This is a reasonable post.


From a tactics standpoint this makes me confused. Vs a much weaker player you can go for high power because the ball won't come back, and if you miss a lot you can switch to playing safely and still win. Vs a peer you need to balance what power is needed to end a point or put him out of position to win on the next ball, but maintsin high consistency. Those are simple.

But vs a considerably stronger player what is the outcome-maximizing tactic? Is it best to accept less consistency and try to generste enough power/quality to end points or put him off balance? Or should you stay within what you are capable of hitting consistently, because even your best shots will come back from a superior player, so you have to wxpect to make 3 or 4 in a row?

This is like a real-time question for me since I am in DC for a few weeks and playing a lot of 2000-2200 players in league matches. I know nobody cares how many practice matches you win, but I still want to maximize my chances, just for confidence if nothing else.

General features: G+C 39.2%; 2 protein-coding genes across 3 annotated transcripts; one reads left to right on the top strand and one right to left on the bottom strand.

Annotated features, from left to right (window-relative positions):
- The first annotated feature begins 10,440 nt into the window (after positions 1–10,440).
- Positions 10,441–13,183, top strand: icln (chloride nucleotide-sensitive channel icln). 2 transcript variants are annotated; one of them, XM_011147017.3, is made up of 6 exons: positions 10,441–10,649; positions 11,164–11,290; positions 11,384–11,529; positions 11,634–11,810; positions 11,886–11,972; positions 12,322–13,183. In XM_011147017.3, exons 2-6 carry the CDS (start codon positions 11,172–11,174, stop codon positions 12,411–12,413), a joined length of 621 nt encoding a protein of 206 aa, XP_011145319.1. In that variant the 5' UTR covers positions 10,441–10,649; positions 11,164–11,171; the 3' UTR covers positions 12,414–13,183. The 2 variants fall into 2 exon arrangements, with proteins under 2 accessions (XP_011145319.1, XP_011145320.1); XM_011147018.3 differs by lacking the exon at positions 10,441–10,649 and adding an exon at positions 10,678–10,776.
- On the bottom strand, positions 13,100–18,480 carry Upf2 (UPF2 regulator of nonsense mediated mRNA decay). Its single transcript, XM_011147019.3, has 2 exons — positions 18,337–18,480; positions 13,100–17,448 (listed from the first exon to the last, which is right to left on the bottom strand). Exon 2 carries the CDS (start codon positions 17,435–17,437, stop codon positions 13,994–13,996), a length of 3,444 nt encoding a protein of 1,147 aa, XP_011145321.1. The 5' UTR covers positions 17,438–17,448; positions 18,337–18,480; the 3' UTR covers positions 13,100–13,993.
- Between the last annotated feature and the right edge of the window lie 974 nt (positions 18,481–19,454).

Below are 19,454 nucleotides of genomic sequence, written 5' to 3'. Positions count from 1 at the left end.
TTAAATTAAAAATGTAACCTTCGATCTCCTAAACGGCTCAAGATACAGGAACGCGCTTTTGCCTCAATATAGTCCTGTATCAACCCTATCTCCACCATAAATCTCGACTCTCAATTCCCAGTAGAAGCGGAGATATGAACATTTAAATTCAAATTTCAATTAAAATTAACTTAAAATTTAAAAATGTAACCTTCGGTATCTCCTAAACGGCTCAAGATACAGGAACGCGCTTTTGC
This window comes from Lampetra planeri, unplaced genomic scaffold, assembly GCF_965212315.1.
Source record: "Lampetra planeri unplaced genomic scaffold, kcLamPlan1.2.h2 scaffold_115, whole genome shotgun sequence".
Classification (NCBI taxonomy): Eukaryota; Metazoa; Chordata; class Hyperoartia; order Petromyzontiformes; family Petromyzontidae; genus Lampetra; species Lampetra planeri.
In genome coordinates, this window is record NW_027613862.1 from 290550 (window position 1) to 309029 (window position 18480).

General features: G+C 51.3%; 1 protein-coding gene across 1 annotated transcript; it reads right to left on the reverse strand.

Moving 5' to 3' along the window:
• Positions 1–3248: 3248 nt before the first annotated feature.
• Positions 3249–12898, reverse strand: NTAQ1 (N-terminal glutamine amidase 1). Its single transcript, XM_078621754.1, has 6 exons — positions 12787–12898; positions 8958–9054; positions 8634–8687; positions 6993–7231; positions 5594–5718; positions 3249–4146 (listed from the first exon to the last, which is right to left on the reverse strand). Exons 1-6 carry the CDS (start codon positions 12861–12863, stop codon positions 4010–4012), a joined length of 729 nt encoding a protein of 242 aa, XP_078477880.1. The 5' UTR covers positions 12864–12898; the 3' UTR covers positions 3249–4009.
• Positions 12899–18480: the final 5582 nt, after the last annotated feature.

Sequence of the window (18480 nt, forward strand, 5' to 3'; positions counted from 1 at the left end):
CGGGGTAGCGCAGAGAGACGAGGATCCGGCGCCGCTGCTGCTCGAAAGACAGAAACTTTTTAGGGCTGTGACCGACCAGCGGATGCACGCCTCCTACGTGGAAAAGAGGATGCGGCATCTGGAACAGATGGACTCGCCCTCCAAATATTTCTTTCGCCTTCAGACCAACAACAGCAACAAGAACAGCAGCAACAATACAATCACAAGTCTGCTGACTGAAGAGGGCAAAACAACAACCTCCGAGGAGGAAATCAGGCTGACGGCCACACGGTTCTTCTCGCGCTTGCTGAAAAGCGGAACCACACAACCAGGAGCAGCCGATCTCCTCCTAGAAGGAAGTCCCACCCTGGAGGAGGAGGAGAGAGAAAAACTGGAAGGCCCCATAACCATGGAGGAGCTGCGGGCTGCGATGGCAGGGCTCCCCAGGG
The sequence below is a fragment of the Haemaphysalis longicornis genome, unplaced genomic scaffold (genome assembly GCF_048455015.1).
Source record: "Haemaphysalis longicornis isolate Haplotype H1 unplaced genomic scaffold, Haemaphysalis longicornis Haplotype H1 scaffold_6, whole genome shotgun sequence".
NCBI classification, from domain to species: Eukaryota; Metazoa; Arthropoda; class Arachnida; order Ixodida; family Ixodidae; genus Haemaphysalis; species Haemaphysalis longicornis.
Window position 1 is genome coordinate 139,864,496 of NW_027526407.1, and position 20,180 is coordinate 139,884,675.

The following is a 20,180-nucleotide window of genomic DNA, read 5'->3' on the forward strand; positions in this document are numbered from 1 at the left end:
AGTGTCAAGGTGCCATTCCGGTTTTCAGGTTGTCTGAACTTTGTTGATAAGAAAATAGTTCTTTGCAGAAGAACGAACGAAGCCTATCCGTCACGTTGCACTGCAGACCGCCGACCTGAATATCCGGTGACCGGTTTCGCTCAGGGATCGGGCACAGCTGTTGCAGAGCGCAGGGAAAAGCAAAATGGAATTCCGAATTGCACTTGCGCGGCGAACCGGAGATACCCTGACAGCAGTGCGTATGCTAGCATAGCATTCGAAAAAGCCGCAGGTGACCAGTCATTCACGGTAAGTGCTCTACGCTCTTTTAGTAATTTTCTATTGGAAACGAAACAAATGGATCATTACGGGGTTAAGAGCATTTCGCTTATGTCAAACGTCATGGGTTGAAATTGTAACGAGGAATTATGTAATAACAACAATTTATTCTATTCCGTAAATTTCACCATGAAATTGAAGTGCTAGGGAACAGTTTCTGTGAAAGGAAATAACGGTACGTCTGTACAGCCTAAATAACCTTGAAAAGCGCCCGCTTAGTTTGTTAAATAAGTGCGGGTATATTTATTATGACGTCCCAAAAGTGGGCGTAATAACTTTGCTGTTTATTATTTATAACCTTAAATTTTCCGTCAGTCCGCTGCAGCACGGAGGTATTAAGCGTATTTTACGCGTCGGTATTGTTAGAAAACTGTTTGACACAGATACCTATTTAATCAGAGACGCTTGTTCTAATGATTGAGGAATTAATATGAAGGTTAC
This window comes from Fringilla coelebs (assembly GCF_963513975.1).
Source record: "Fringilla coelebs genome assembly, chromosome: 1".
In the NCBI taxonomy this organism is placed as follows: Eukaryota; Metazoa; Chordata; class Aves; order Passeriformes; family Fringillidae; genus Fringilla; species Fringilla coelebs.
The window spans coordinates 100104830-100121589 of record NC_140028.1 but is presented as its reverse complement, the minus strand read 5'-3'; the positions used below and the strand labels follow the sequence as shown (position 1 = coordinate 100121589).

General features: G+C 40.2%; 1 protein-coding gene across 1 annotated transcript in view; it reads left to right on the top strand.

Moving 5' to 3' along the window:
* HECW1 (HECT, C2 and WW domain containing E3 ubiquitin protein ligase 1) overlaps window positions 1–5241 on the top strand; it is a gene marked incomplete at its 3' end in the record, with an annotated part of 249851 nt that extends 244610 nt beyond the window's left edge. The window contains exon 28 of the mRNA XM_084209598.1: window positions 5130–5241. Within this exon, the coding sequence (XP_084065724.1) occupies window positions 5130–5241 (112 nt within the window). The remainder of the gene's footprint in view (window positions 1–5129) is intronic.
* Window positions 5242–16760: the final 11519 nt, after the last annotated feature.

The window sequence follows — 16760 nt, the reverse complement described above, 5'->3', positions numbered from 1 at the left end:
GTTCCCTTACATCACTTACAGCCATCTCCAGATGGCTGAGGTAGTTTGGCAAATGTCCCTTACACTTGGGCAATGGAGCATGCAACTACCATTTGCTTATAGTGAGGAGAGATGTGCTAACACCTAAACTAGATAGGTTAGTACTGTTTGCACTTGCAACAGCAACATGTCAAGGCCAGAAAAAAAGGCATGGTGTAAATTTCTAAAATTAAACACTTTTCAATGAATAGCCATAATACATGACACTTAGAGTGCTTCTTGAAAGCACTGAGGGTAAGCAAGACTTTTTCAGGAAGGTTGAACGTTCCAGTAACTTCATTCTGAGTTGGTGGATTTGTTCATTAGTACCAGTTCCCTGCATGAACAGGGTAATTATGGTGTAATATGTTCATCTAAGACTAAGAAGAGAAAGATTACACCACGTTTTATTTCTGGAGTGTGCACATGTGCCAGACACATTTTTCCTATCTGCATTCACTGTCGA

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PostPosted: 18 Sep 2018, 11:58 
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BRS wrote:
Brett Clarke wrote:
fastmover wrote:
Harimoto does not rotate hard only against junk, he rotates hard against pretty much everything unless he is out of position or jammed. I actually start to think that using a small hip + waist rotation + a bit of LTT93 + a reasonably unbent arm is good enough against 80% of the balls. Of course, against junk go all LTT47. But against a reasonable block or push hip/waist combination should be enough.

My rationale is that a reasonably fit human being should have enough power in those muscles to make a quality shot with the rotation of shoulders for, say, 60 degrees. So why rotate for 90 or 110 (like Harimoto) for extra power and get jammed with the next shot in the rally (like me).